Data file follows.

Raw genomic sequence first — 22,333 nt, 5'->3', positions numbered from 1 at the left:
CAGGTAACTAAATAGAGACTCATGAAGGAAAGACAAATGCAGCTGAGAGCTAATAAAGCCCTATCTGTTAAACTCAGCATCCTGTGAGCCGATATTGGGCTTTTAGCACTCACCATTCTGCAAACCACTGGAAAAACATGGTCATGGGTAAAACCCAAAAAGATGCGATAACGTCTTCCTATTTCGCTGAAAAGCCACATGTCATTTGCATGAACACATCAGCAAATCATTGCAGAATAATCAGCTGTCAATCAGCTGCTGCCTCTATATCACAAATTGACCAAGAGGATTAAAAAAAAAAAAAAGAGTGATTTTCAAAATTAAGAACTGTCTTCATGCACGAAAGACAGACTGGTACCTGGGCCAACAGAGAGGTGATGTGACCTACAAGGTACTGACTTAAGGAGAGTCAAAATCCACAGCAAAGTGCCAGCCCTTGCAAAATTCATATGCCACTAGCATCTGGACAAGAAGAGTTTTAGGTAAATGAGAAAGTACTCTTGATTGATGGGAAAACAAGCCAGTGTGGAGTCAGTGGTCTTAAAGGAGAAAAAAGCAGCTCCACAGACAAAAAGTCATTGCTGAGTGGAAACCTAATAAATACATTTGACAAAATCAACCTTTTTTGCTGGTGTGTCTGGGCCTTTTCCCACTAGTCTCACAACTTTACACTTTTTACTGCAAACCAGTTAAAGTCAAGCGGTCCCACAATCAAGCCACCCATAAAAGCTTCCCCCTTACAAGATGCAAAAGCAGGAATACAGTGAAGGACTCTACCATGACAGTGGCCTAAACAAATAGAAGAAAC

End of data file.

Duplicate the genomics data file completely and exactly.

Raw genomic sequence first — 22,333 nt, 5'->3', positions numbered from 1 at the left:
CAGGTAACTAAATAGAGACTCATGAAGGAAAGACAAATGCAGCTGAGAGCTAATAAAGCCCTATCTGTTAAACTCAGCATCCTGTGAGCCGATATTGGGCTTTTAGCACTCACCATTCTGCAAACCACTGGAAAAACATGGTCATGGGTAAAACCCAAAAAGATGCGATAACGTCTTCCTATTTCGCTGAAAAGCCACATGTCATTTGCATGAACACATCAGCAAATCATTGCAGAATAATCAGCTGTCAATCAGCTGCTGCCTCTATATCACAAATTGACCAAGAGGATTAAAAAAAAAAAAAAGAGTGATTTTCAAAATTAAGAACTGTCTTCATGCACGAAAGACAGACTGGTACCTGGGCCAACAGAGAGGTGATGTGACCTACAAGGTACTGACTTAAGGAGAGTCAAAATCCACAGCAAAGTGCCAGCCCTTGCAAAATTCATATGCCACTAGCATCTGGACAAGAAGAGTTTTAGGTAAATGAGAAAGTACTCTTGATTGATGGGAAAACAAGCCAGTGTGGAGTCAGTGGTCTTAAAGGAGAAAAAAGCAGCTCCACAGACAAAAAGTCATTGCTGAGTGGAAACCTAATAAATACATTTGACAAAATCAACCTTTTTTGCTGGTGTGTCTGGGCCTTTTCCCACTAGTCTCACAACTTTACACTTTTTACTGCAAACCAGTTAAAGTCAAGCGGTCCCACAATCAAGCCACCCATAAAAGCTTCCCCCTTACAAGATGCAAAAGCAGGAATACAGTGAAGGACTCTACCATGACAGTGGCCTAAACAAATAGAAGAAAC